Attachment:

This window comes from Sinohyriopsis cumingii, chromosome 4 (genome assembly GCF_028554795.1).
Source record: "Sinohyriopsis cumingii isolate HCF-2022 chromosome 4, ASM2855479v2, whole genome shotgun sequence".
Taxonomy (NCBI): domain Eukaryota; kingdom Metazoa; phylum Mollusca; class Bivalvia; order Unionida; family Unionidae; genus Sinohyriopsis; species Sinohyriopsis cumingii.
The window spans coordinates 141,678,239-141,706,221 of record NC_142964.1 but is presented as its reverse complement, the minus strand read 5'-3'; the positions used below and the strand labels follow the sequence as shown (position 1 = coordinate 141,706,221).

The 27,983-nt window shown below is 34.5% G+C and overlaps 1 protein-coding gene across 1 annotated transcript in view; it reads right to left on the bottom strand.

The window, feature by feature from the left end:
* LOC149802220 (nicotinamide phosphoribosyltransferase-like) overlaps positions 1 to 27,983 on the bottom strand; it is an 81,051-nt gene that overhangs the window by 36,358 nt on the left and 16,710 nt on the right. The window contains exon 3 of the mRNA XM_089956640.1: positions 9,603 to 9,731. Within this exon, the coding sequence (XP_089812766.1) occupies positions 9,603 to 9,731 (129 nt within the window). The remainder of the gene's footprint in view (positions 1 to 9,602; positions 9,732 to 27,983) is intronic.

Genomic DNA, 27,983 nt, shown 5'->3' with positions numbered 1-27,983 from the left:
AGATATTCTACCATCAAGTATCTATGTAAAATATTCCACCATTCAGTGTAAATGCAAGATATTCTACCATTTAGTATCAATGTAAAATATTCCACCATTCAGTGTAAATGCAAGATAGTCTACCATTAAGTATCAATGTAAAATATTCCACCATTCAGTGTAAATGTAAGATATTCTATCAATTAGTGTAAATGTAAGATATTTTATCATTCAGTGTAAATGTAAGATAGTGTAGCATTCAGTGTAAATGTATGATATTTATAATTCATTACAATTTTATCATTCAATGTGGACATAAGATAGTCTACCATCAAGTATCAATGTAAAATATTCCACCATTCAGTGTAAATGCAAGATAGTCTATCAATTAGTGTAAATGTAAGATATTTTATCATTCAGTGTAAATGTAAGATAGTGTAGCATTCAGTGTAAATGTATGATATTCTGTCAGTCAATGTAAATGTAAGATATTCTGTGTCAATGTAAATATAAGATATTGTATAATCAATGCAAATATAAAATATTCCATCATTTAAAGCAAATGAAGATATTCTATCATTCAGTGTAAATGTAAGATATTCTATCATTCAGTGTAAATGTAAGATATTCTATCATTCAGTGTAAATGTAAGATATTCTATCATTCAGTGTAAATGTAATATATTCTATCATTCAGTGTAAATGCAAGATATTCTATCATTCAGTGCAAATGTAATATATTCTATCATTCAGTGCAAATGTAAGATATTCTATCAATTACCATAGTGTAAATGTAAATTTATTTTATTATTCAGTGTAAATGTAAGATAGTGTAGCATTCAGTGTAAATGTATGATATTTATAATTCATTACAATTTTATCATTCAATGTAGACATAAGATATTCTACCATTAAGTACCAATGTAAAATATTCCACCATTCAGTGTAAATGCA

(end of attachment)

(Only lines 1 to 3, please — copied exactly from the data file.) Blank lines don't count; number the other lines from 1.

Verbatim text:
This window comes from Sinohyriopsis cumingii, chromosome 4 (genome assembly GCF_028554795.1).
Source record: "Sinohyriopsis cumingii isolate HCF-2022 chromosome 4, ASM2855479v2, whole genome shotgun sequence".
Taxonomy (NCBI): domain Eukaryota; kingdom Metazoa; phylum Mollusca; class Bivalvia; order Unionida; family Unionidae; genus Sinohyriopsis; species Sinohyriopsis cumingii.